hyperbaric oxygen treatment.

Discussion in 'Fibromyalgia Main Forum' started by Sheila01, Oct 15, 2006.

  1. Sheila01

    Sheila01 New Member

    Anybody ever tried HBOT? Darn, i cant really remember what it is called now, i always knew..... When you go in an oxygen chamber and get pumped full of oxygen, has anyone ever did that and how did it work for you? Is it called hyperbaric owygen treatment?
  2. victoria

    victoria New Member

    I think some are trying it here or at least have talked about it. Try doing a search up above in the search box for this forum.

    And here's a bump up!

  3. Slayadragon

    Slayadragon New Member

    Yes, I did it when in the mountains in Colorado. I was at 9500 feet, and a lot of people get oxygen sickness there.

    I started on an oxygen machine prescribed by a doctor (with the plastic thing in my nose), worn all night and used as needed. It did almost nothing.

    Then I used the hyperbaric oxygen chamber. They pumped it up and I fell asleep within 2 minutes. It seemed like another 2 minutes and the 1/2 hour was up.

    After that, I felt _great_. All cured. This lasted for several days. (Apparently the chamber super-saturates your body with oxygen, and this keeps you going for a while.)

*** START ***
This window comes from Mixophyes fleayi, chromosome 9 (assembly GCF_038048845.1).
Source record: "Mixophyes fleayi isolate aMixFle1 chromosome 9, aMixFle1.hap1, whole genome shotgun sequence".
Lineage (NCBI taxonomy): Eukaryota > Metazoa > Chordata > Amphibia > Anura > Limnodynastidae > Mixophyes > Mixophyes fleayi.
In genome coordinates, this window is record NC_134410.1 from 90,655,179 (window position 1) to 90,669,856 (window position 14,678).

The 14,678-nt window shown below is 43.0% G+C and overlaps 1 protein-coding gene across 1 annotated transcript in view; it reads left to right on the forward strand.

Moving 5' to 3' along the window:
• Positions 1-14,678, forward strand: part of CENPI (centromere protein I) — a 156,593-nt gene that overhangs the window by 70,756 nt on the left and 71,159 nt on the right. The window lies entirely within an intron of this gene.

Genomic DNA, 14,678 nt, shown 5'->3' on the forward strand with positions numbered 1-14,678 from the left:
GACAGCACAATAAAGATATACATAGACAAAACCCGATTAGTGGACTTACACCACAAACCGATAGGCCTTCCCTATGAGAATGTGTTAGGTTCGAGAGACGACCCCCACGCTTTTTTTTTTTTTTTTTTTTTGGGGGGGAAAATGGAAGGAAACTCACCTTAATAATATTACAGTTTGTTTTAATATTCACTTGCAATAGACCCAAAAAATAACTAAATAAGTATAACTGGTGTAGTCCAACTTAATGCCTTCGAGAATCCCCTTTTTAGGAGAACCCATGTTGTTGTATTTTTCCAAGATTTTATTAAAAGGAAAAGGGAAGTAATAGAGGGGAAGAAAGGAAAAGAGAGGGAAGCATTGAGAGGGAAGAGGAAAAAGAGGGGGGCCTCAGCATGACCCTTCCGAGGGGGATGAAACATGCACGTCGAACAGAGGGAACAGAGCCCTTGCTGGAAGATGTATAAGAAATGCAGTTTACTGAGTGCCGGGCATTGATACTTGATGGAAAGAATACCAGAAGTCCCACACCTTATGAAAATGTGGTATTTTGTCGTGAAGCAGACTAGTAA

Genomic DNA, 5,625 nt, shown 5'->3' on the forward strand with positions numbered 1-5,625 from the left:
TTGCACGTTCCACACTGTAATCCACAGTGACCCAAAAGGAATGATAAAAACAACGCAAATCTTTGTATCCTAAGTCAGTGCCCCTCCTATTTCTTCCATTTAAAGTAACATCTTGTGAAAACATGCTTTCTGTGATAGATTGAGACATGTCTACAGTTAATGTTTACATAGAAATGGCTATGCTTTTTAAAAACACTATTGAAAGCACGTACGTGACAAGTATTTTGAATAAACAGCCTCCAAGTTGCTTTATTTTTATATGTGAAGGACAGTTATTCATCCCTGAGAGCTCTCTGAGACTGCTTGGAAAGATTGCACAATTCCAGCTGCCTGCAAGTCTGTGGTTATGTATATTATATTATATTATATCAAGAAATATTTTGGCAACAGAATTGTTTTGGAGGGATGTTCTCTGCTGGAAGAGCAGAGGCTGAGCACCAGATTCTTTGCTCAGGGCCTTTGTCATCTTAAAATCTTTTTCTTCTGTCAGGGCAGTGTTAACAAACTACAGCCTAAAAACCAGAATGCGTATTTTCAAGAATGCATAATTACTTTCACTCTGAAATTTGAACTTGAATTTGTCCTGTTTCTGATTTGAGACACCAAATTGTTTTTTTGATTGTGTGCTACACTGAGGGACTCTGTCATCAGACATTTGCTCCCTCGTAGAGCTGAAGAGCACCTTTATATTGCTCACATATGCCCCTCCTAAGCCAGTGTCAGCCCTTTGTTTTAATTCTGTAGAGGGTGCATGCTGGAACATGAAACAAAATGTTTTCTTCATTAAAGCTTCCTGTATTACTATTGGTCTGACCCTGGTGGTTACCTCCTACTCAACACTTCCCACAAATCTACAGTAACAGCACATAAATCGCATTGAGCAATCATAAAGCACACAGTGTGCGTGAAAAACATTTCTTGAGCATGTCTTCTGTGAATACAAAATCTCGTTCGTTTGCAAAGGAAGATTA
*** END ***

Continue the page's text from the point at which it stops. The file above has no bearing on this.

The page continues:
Since then I've been back a few times (we now have a condo there). I always get the hyperbaric oxygen the moment I arrive in town, and then about 3-4 days later. I feel perfectly fine. (After about a week, my body adjusts and I no longer feel the altitude sickness.)

    I know that altitude sickness has nothing to do with why you're asking. However, based on my experience, I would highly recommend that you try it if you find that oxygen is helpful to you. I don't know if insurance pays for it or not, though.

    Good luck!!!
  4. Sheila01

    Sheila01 New Member

    lisa, that sounds very encouraging. I wish I didnt have to drive 50 miles to do it tho., but i think I want to try it.
  5. Neurological diseases, traumatic brain injuries, and I believe even heavy metal toxicity.

    He's in Naples,Fla, doesn't accept any insurance and extremely* exspensive. I flew there out of desperation last year with hubby, and he started me on glutathione I.V. 2, then 3 times a week,and also wanted me to do HBOT here in indiana for 54 sessions. 2 a week, each session 2hrs long.....only....it was not covered by insurance for anything but traumatic brain injury (stroke, etc..) not MS, so it would be entirely out of pocket, and the nearest chambers were 65 miles away--one way.

    With my I.V. tx's being 3 days a week at doc's office, then at home once my port cath was put in, with a home health care nurse, how could i have gotten there twice a week!? and glutathione alone was $400/month, then I had syringes, alcohol pads, TONS of other meds,B12 shots, supplements, saline, & heparin to flush my port cath after every use....etc